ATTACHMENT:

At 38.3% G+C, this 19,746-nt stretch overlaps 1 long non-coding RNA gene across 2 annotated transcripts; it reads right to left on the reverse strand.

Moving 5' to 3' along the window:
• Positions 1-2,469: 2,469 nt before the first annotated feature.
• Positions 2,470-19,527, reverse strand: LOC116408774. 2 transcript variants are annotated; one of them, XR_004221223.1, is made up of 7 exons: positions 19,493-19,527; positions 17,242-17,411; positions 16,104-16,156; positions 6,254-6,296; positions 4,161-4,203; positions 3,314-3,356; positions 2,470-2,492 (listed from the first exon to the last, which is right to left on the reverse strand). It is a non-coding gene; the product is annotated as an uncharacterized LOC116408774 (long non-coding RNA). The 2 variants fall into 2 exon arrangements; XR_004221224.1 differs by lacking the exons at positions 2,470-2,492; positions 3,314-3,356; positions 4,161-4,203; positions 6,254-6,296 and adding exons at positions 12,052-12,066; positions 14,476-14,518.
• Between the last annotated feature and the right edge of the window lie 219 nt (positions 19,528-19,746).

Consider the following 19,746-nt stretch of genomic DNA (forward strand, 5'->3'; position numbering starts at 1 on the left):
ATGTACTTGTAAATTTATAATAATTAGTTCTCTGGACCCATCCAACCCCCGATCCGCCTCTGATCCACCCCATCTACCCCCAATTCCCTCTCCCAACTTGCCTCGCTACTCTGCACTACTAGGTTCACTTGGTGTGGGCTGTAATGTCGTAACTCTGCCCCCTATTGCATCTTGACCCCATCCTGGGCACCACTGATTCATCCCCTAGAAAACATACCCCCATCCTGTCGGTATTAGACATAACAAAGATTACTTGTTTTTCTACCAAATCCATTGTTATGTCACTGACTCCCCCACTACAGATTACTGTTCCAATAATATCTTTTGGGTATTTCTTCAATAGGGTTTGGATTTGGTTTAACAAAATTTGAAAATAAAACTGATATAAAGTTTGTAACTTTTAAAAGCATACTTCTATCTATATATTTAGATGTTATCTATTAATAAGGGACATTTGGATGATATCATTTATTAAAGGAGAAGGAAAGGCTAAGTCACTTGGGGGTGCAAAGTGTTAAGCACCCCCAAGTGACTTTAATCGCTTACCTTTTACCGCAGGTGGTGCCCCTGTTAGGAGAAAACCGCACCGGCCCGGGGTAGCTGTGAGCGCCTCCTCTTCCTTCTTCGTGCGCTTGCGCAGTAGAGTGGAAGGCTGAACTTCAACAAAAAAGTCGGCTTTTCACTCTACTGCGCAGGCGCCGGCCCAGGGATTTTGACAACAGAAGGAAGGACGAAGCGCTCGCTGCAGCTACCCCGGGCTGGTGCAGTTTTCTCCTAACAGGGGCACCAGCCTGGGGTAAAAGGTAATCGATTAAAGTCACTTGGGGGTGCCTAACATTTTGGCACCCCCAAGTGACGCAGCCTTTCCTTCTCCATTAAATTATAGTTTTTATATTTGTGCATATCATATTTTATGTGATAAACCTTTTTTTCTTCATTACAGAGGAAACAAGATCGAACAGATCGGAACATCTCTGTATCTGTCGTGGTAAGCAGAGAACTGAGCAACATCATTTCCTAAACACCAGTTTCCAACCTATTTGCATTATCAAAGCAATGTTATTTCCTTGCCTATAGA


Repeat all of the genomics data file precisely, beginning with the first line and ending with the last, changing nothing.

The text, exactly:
At 38.3% G+C, this 19,746-nt stretch overlaps 1 long non-coding RNA gene across 2 annotated transcripts; it reads right to left on the reverse strand.

Moving 5' to 3' along the window:
• Positions 1-2,469: 2,469 nt before the first annotated feature.
• Positions 2,470-19,527, reverse strand: LOC116408774. 2 transcript variants are annotated; one of them, XR_004221223.1, is made up of 7 exons: positions 19,493-19,527; positions 17,242-17,411; positions 16,104-16,156; positions 6,254-6,296; positions 4,161-4,203; positions 3,314-3,356; positions 2,470-2,492 (listed from the first exon to the last, which is right to left on the reverse strand). It is a non-coding gene; the product is annotated as an uncharacterized LOC116408774 (long non-coding RNA). The 2 variants fall into 2 exon arrangements; XR_004221224.1 differs by lacking the exons at positions 2,470-2,492; positions 3,314-3,356; positions 4,161-4,203; positions 6,254-6,296 and adding exons at positions 12,052-12,066; positions 14,476-14,518.
• Between the last annotated feature and the right edge of the window lie 219 nt (positions 19,528-19,746).

Consider the following 19,746-nt stretch of genomic DNA (forward strand, 5'->3'; position numbering starts at 1 on the left):
ATGTACTTGTAAATTTATAATAATTAGTTCTCTGGACCCATCCAACCCCCGATCCGCCTCTGATCCACCCCATCTACCCCCAATTCCCTCTCCCAACTTGCCTCGCTACTCTGCACTACTAGGTTCACTTGGTGTGGGCTGTAATGTCGTAACTCTGCCCCCTATTGCATCTTGACCCCATCCTGGGCACCACTGATTCATCCCCTAGAAAACATACCCCCATCCTGTCGGTATTAGACATAACAAAGATTACTTGTTTTTCTACCAAATCCATTGTTATGTCACTGACTCCCCCACTACAGATTACTGTTCCAATAATATCTTTTGGGTATTTCTTCAATAGGGTTTGGATTTGGTTTAACAAAATTTGAAAATAAAACTGATATAAAGTTTGTAACTTTTAAAAGCATACTTCTATCTATATATTTAGATGTTATCTATTAATAAGGGACATTTGGATGATATCATTTATTAAAGGAGAAGGAAAGGCTAAGTCACTTGGGGGTGCAAAGTGTTAAGCACCCCCAAGTGACTTTAATCGCTTACCTTTTACCGCAGGTGGTGCCCCTGTTAGGAGAAAACCGCACCGGCCCGGGGTAGCTGTGAGCGCCTCCTCTTCCTTCTTCGTGCGCTTGCGCAGTAGAGTGGAAGGCTGAACTTCAACAAAAAAGTCGGCTTTTCACTCTACTGCGCAGGCGCCGGCCCAGGGATTTTGACAACAGAAGGAAGGACGAAGCGCTCGCTGCAGCTACCCCGGGCTGGTGCAGTTTTCTCCTAACAGGGGCACCAGCCTGGGGTAAAAGGTAATCGATTAAAGTCACTTGGGGGTGCCTAACATTTTGGCACCCCCAAGTGACGCAGCCTTTCCTTCTCCATTAAATTATAGTTTTTATATTTGTGCATATCATATTTTATGTGATAAACCTTTTTTTCTTCATTACAGAGGAAACAAGATCGAACAGATCGGAACATCTCTGTATCTGTCGTGGTAAGCAGAGAACTGAGCAACATCATTTCCTAAACACCAGTTTCCAACCTATTTGCATTATCAAAGCAATGTTATTTCCTTGCCTATAGA